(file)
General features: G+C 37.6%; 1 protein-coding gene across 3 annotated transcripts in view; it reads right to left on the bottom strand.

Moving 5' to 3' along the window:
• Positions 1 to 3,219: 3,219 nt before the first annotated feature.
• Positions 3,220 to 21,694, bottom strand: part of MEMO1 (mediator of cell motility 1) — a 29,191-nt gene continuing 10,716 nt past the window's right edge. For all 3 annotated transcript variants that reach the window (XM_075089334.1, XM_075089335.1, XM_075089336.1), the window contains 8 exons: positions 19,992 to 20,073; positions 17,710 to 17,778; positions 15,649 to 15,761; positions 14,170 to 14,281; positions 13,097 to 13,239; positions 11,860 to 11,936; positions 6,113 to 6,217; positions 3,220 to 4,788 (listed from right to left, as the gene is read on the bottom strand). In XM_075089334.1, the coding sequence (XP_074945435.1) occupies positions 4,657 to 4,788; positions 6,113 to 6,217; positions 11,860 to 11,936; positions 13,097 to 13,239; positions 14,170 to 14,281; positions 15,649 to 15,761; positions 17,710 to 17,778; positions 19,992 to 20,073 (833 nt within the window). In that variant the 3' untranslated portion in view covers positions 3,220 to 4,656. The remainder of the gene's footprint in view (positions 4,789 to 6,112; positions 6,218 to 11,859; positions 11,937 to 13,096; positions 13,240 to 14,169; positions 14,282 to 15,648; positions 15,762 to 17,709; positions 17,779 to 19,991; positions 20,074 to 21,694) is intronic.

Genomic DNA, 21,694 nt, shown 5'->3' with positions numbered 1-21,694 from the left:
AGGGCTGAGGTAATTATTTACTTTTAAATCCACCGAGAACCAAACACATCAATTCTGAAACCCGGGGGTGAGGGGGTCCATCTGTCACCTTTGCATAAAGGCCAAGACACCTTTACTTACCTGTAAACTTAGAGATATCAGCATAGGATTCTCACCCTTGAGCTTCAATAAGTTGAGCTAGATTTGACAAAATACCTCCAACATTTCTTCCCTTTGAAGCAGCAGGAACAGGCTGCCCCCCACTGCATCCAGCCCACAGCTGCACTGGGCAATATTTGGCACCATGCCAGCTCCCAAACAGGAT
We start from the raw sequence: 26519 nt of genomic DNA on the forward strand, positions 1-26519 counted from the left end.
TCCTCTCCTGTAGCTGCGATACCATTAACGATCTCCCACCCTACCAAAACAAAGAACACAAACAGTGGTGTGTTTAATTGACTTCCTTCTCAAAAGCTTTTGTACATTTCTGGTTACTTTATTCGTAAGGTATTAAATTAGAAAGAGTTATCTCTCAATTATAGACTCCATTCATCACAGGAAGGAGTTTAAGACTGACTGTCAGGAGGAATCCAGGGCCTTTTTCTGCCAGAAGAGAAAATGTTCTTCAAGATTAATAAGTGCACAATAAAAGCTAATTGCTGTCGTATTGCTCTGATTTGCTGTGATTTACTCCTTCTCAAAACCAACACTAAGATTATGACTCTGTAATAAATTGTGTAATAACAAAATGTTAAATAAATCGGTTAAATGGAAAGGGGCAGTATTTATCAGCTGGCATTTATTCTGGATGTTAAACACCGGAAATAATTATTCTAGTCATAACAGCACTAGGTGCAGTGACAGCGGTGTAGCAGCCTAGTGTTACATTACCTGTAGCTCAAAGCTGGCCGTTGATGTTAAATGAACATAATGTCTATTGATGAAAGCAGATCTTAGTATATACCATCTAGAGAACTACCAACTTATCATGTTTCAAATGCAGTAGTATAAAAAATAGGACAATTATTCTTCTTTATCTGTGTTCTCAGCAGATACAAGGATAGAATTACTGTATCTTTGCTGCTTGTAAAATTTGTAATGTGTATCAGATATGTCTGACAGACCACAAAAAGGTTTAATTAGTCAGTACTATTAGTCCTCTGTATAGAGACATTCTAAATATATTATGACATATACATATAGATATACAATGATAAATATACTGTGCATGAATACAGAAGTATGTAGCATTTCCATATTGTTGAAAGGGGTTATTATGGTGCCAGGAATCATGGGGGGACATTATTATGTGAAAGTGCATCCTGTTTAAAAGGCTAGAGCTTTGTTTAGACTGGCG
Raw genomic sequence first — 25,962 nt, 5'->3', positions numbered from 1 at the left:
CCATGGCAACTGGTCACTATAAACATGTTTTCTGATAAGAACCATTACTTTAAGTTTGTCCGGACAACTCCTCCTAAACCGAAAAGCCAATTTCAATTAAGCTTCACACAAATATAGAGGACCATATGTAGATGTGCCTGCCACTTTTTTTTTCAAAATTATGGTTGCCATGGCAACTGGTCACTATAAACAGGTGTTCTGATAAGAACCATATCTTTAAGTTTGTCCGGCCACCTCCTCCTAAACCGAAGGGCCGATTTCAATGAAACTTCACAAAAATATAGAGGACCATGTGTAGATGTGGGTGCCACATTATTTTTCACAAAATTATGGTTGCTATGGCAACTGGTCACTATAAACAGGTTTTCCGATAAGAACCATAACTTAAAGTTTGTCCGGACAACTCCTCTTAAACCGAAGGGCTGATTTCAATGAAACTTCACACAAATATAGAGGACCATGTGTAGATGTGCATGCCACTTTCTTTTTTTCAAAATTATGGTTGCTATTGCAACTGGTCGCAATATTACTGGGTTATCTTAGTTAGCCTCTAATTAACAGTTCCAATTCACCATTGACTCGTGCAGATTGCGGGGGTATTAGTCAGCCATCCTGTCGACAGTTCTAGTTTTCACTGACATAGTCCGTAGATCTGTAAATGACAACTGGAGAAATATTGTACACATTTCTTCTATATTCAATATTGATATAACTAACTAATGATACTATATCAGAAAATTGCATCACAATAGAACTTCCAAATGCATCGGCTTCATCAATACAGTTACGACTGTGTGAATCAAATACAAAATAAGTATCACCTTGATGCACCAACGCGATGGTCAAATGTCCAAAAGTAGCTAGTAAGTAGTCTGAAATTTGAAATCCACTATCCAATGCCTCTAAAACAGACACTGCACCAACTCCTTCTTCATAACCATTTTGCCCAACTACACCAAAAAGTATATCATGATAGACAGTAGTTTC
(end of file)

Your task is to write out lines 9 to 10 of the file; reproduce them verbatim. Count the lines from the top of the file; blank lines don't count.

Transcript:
Raw genomic sequence first — 25,962 nt, 5'->3', positions numbered from 1 at the left:
CCATGGCAACTGGTCACTATAAACATGTTTTCTGATAAGAACCATTACTTTAAGTTTGTCCGGACAACTCCTCCTAAACCGAAAAGCCAATTTCAATTAAGCTTCACACAAATATAGAGGACCATATGTAGATGTGCCTGCCACTTTTTTTTTCAAAATTATGGTTGCCATGGCAACTGGTCACTATAAACAGGTGTTCTGATAAGAACCATATCTTTAAGTTTGTCCGGCCACCTCCTCCTAAACCGAAGGGCCGATTTCAATGAAACTTCACAAAAATATAGAGGACCATGTGTAGATGTGGGTGCCACATTATTTTTCACAAAATTATGGTTGCTATGGCAACTGGTCACTATAAACAGGTTTTCCGATAAGAACCATAACTTAAAGTTTGTCCGGACAACTCCTCTTAAACCGAAGGGCTGATTTCAATGAAACTTCACACAAATATAGAGGACCATGTGTAGATGTGCATGCCACTTTCTTTTTTTCAAAATTATGGTTGCTATTGCAACTGGTCGCAATATTACTGGGTTATCTTAGTTAGCCTCTAATTAACAGTTCCAATTCACCATTGACTCGTGCAGATTGCGGGGGTATTAGTCAGCCATCCTGTCGACAGTTCTAGTTTTCACTGACATAGTCCGTAGATCTGTAAATGACAACTGGAGAAATATTGTACACATTTCTTCTATATTCAATATTGATATAACTAACTAATGATACTATATCAGAAAATTGCATCACAATAGAACTTCCAAATGCATCGGCTTCATCAATACAGTTACGACTGTGTGAATCAAATACAAAATAAGTATCACCTTGATGCACCAACGCGATGGTCAAATGTCCAAAAGTAGCTAGTAAGTAGTCTGAAATTTGAAATCCACTATCCAATGCCTCTAAAACAGACACTGCACCAACTCCTTCTTCATAACCATTTTGCCCAACTACACCAAAAAGTATATCATGATAGACAGTAGTTTC